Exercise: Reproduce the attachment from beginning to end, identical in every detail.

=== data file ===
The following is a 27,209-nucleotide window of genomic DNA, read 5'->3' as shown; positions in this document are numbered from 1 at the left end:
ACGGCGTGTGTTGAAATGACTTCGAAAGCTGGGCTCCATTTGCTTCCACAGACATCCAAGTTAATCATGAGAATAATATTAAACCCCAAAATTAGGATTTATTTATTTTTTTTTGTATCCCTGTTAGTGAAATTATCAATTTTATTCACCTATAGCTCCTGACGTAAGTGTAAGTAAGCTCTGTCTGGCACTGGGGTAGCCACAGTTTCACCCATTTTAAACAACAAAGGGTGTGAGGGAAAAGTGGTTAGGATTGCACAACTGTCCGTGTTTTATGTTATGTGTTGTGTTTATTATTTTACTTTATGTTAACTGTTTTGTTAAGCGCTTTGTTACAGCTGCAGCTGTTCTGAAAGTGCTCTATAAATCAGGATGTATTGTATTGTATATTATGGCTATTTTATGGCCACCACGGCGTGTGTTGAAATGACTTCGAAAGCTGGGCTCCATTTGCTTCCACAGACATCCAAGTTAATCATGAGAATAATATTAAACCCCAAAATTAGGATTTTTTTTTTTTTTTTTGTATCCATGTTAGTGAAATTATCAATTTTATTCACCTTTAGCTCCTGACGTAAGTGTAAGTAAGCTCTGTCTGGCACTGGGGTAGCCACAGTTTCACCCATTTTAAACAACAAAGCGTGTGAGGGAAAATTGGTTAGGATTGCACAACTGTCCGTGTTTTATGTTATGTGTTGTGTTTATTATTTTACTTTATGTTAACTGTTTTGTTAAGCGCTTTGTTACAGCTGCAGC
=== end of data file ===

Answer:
The following is a 27,209-nucleotide window of genomic DNA, read 5'->3' as shown; positions in this document are numbered from 1 at the left end:
ACGGCGTGTGTTGAAATGACTTCGAAAGCTGGGCTCCATTTGCTTCCACAGACATCCAAGTTAATCATGAGAATAATATTAAACCCCAAAATTAGGATTTATTTATTTTTTTTTGTATCCCTGTTAGTGAAATTATCAATTTTATTCACCTATAGCTCCTGACGTAAGTGTAAGTAAGCTCTGTCTGGCACTGGGGTAGCCACAGTTTCACCCATTTTAAACAACAAAGGGTGTGAGGGAAAAGTGGTTAGGATTGCACAACTGTCCGTGTTTTATGTTATGTGTTGTGTTTATTATTTTACTTTATGTTAACTGTTTTGTTAAGCGCTTTGTTACAGCTGCAGCTGTTCTGAAAGTGCTCTATAAATCAGGATGTATTGTATTGTATATTATGGCTATTTTATGGCCACCACGGCGTGTGTTGAAATGACTTCGAAAGCTGGGCTCCATTTGCTTCCACAGACATCCAAGTTAATCATGAGAATAATATTAAACCCCAAAATTAGGATTTTTTTTTTTTTTTTTGTATCCATGTTAGTGAAATTATCAATTTTATTCACCTTTAGCTCCTGACGTAAGTGTAAGTAAGCTCTGTCTGGCACTGGGGTAGCCACAGTTTCACCCATTTTAAACAACAAAGCGTGTGAGGGAAAATTGGTTAGGATTGCACAACTGTCCGTGTTTTATGTTATGTGTTGTGTTTATTATTTTACTTTATGTTAACTGTTTTGTTAAGCGCTTTGTTACAGCTGCAGC